The Department of Housing and Urban Development (HUD) announced plans Monday to amend an Obama-era fair housing rule Ben Carson called "suffocating" and "impeding." Although HUD is still developing a proposal for how it will overhaul existing Affirmatively Furthering Fair Housing (AFFH) regulations, the agency has invited public comment on potential amendments.
According to HUD the Obama administration implemented what's know as the AFFH Final Rule in July 2015. It required certain HUD grantees to conduct assessments to actively help communities identify and address challenges like racial segregation and discrimination and and "significant disparities in housing needs." The AFFH Final Rule was meant to be a means of providing communities with a method of reviewing and establishing goals and priorities for tackling whatever barriers to fair housing exist.
But in a notice inviting public comment on still-developing amendments, HUD described the rule as "ineffective," prompting a need for "a new approach toward AFFH." The agency went on to claim the Obama-era rule was "not fulfilling its purpose to be an efficient means for guiding meaningful action by program participants."
In a statement released Monday, Carson offered up his own criticism of the Obama administration's AFFH Final Rule. "It's ironic that the current AFFH rule, which was designed to expand affordable housing choices, is actually suffocating investment in some of our most distressed neighborhoods that need our investment the most," Carson said. "We do not have to abandon communities in need. Instead we believe we can craft a new, fairer rule that creates choices for quality housing across all communities."
Carson went on to claim the rule "often dictated unworkable requirements and actually impeded the development and rehabilitation of affordable housing." He maintained that HUD believed not only in the purposes of the Fair Housing Act, of which AFFH is a part of, but also "that states, local governments, and public housing authorities further fair housing choice."
It is perhaps not altogether surprising that HUD has announced plans to overhaul the Obama-era rule. According to The Hill, HUD stopped having state and local governments file plans as required under the rule in January and recently pulled its Local Government Assessment Tool, which had previously been available to help local governments comply with the rule. In a press release Monday, HUD claimed the tool "was confusing, difficult to use, contained errors, and frequently produced unacceptable assessments, and otherwise required an unsustainable level of technical assistance."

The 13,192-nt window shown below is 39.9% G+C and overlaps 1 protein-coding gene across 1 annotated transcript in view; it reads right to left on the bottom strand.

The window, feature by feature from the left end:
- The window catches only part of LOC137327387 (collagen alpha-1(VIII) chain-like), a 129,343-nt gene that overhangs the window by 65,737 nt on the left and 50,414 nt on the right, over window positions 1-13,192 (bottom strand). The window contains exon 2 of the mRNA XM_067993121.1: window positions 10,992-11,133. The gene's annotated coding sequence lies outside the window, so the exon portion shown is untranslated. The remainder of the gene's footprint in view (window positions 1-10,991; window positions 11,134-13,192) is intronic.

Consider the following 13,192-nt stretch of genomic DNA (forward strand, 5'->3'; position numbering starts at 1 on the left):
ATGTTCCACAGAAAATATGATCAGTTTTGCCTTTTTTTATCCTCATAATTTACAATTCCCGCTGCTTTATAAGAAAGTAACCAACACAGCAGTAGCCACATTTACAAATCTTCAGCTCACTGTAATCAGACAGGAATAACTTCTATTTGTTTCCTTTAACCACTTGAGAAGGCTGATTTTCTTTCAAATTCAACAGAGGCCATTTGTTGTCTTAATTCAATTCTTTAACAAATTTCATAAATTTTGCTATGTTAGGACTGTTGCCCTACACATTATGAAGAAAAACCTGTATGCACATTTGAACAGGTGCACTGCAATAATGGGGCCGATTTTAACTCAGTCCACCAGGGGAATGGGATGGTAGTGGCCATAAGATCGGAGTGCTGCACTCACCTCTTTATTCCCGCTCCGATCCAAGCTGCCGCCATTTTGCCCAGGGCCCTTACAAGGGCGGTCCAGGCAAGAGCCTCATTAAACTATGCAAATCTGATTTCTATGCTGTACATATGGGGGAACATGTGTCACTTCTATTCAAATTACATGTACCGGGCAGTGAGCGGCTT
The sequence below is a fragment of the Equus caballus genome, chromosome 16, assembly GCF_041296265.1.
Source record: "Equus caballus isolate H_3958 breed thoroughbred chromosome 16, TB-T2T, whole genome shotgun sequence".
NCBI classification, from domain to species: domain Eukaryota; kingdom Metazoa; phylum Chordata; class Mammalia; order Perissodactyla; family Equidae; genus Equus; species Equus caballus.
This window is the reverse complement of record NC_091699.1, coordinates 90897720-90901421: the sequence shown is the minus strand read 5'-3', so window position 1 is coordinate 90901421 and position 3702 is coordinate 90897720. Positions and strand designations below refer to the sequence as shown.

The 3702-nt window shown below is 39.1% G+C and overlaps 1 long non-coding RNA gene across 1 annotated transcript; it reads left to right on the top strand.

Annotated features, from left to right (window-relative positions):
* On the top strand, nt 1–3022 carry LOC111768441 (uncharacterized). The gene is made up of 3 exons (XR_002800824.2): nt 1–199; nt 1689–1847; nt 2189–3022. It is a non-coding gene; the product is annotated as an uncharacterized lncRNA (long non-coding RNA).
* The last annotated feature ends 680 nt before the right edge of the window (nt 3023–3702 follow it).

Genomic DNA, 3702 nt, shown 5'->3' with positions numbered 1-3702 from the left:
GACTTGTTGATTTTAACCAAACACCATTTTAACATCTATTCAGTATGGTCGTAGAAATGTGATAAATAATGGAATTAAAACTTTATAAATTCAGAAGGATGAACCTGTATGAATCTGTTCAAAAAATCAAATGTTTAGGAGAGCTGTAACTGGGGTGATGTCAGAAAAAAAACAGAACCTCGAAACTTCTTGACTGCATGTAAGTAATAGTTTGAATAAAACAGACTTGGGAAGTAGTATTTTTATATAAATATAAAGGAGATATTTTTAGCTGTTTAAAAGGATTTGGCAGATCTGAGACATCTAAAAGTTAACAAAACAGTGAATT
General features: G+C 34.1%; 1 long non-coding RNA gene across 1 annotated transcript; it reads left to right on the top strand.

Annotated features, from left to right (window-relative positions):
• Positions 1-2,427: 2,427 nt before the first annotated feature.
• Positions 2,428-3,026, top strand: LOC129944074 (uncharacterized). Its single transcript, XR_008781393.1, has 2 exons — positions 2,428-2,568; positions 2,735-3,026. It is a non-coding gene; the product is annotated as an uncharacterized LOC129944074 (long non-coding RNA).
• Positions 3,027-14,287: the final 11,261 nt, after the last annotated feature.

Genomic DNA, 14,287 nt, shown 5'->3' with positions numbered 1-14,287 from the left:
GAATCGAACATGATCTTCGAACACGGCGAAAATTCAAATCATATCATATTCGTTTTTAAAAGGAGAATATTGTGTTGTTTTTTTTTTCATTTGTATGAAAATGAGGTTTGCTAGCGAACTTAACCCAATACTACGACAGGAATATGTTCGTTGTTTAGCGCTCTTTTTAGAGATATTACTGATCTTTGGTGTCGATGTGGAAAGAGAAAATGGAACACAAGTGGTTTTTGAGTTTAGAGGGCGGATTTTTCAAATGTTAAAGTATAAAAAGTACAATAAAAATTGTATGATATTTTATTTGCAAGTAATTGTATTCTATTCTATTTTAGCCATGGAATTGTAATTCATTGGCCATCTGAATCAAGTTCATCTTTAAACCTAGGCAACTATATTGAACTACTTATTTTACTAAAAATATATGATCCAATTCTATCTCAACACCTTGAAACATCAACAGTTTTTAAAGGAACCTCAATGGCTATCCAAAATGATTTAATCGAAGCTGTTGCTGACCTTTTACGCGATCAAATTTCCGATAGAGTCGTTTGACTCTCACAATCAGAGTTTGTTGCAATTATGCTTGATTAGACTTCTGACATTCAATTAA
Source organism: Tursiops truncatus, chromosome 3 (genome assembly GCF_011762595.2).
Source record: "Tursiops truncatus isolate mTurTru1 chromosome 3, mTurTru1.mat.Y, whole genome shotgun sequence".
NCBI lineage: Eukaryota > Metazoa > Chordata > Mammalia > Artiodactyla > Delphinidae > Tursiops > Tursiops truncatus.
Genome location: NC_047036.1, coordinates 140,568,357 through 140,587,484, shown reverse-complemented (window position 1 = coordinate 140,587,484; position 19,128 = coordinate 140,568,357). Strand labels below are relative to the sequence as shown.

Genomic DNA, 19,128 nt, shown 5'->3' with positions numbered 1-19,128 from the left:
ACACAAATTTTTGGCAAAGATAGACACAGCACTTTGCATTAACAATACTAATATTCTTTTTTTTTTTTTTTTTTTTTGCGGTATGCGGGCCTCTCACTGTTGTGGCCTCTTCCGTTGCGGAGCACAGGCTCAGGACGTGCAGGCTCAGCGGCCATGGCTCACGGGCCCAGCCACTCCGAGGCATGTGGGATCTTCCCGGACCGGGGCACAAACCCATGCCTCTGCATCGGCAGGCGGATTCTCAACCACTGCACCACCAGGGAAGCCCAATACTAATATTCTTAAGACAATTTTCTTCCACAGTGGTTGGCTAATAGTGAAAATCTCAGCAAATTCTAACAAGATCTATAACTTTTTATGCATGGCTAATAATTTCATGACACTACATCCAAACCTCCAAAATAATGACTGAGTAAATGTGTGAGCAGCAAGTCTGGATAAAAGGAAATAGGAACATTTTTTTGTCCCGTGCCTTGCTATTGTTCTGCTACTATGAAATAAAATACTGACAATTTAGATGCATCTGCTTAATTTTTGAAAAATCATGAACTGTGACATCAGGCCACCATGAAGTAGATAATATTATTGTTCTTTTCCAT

As part of its effort to revamp the Obama-era rule, HUD announced Monday that for the next 60 days it would accept public comments regarding changes to the rule that: "(1) minimize regulatory burden while more effectively aiding program participants to meet their statutory obligations, (2) create a process focused primarily on accomplishing positive results, rather than on analysis, (3) provide for greater local control and innovation, (4) seek to encourage actions that increase housing choice, including through greater housing supply, and (5) more efficiently utilize HUD resources." Those interested in submitting a public comment may do so via mail or online through the Federal eRulemaking Portal.
Carson called the agency's decision to invite public comment on proposed amendments to AFFH an opportunity to "get this regulation right by first listening and learning from those who must put these rules to work and live with its impact."